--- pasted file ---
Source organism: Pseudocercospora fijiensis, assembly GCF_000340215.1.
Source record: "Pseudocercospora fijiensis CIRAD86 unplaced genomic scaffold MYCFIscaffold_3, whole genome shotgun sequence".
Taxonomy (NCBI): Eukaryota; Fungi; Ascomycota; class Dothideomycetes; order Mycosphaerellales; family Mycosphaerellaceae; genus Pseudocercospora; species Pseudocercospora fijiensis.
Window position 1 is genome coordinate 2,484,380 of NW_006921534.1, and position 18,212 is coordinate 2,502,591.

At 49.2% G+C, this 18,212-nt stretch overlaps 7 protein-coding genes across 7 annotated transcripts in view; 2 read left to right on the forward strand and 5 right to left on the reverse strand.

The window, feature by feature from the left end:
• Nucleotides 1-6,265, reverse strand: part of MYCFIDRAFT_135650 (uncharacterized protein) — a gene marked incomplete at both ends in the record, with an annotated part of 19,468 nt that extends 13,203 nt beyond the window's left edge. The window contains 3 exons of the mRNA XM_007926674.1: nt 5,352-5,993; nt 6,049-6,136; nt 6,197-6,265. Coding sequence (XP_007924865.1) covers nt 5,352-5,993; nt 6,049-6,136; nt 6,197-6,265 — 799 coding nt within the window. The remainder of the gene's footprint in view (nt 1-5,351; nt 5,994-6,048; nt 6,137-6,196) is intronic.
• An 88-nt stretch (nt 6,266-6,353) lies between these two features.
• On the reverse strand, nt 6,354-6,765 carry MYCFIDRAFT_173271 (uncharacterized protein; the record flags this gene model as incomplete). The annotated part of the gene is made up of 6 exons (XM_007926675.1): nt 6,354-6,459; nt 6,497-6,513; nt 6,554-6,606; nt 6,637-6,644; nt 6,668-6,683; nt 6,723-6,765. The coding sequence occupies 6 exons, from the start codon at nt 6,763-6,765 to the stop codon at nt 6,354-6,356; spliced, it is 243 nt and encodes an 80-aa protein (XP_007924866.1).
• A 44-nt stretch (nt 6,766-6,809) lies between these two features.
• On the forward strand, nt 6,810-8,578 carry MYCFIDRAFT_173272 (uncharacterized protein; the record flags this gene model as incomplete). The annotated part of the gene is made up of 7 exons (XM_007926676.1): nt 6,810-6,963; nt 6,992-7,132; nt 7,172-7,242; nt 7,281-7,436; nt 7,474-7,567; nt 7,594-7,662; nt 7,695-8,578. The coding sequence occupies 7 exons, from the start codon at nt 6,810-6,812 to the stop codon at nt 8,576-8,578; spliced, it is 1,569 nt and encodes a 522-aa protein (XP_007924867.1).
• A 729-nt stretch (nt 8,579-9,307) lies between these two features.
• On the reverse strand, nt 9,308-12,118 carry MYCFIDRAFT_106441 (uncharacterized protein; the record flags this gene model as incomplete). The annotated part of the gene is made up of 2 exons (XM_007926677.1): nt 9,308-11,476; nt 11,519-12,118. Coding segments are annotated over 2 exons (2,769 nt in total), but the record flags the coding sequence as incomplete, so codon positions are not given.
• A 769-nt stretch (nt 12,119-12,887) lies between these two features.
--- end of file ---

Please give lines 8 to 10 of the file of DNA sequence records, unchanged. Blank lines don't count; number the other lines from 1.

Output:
• An 88-nt stretch (nt 6,266-6,353) lies between these two features.
• On the reverse strand, nt 6,354-6,765 carry MYCFIDRAFT_173271 (uncharacterized protein; the record flags this gene model as incomplete). The annotated part of the gene is made up of 6 exons (XM_007926675.1): nt 6,354-6,459; nt 6,497-6,513; nt 6,554-6,606; nt 6,637-6,644; nt 6,668-6,683; nt 6,723-6,765. The coding sequence occupies 6 exons, from the start codon at nt 6,763-6,765 to the stop codon at nt 6,354-6,356; spliced, it is 243 nt and encodes an 80-aa protein (XP_007924866.1).
• A 44-nt stretch (nt 6,766-6,809) lies between these two features.